The volume picture remains bright for most of the logistics industry. Recent economic data, while lagging, is remarkably positive: Consumer confidence continued to climb in October, durable goods demand exceeded expectations in September and consumer spending notched a 1.9% growth rate in September. Even data out of the manufacturing sector exceeded expectations this week — the ISM manufacturing index came in at 59.3%, the highest value in two years.
The Outbound Tender Volume Index has flatlined at an extremely elevated level since Labor Day. On an accepted tender basis, volumes are running up 24% year-over-year — no change from last week.
The one potentially major headwind forming is what could be a canary in the coal mine in terms of the nascent brick-and-mortar spending decline in COVID hot spots. Whether this leads to a material decline in total consumption in these areas or spreads to other areas remains to be seen. In either case, this is a trend both shippers and carriers need to be monitoring closely as we move into the heart of peak and the holiday season.
When the COVID outbreak first hit U.S. shores in March, though freight volumes initially jumped due to panic-buying, there was a crash in consumer spending, freight and the economy in April. While consumption eventually shifted online and the freight market ultimately benefited greatly from that move, it took a few months.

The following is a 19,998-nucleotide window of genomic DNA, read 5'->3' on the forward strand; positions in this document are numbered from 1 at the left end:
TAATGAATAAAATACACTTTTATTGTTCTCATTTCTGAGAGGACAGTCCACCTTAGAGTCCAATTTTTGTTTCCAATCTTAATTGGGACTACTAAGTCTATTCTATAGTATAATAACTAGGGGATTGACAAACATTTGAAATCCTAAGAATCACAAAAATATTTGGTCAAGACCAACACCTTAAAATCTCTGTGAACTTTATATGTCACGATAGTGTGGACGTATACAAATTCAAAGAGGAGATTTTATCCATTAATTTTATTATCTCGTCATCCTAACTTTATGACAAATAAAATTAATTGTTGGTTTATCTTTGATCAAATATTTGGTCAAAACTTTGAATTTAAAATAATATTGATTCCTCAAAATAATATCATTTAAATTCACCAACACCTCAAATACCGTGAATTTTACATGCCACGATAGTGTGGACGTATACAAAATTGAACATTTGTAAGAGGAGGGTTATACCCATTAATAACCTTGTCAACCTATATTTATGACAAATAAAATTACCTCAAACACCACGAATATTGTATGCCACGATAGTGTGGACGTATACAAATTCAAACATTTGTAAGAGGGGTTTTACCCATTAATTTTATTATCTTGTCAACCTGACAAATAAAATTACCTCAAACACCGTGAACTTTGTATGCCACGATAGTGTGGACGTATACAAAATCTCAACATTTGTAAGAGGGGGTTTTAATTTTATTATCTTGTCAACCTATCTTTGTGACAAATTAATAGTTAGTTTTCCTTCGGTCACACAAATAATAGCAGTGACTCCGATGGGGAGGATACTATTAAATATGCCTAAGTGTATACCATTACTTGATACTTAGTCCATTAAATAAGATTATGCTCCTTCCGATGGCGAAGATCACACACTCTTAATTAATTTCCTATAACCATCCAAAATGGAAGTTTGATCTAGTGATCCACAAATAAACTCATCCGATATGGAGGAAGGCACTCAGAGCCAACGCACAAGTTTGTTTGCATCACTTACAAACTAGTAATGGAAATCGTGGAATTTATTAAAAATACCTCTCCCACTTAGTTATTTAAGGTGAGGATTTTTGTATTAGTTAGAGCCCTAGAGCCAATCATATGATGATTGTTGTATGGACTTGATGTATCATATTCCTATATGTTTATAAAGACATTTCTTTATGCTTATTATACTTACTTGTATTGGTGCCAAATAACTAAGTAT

However, aside from the risk of another major COVID outbreak wave, the necessary ingredients to keep the spot market strong through year-end appear to be in place: relatively tight capacity, strong volumes and positive cyclicality. The low inventory-to-sales ratio, strong consumer sentiment and spending, lack of service-based spending options, and acceleration of e-commerce growth all bolster the bull case for truckload.
On a positive note, 11 of the 15 major freight markets that we monitor as a broad, representative benchmark were positive on a week-over-week basis. This ratio strengthened this week back to the stronger levels it has become accustomed to in recent months as the freight market rallies. The markets with the largest gains this week in OTVI.USA were Savannah, Georgia (10.39%), Ontario, California (9.98%), and Laredo, Texas (6.88%). The markets with the largest declines this week in OTVI.USA were Houston (-14.55%), Miami (-12.01%) and Fresno, California (-2.4%).
Tender rejections remain elevated
Last week, the Passport Research team wrote that the week ahead would be a bellwether for the holiday season. The thesis was that if tender rejections took a leg up and we saw widespread rate pressure to the upside, peak season could be volatile. This appears to be coming to fruition as this week OTRI made a considerable move up and spot rates followed to a lesser degree.
The Outbound Tender Reject Index (OTRI) notched another all-time high of 27.26%. Not only is this a three-year series high, but it is trending higher. After a few weeks of decline off historically high levels, the West Coast markets began to tighten once again this week. On the heels of the last import surge prior to holiday shopping, rejection rates out of Los Angeles have turned back up this week.
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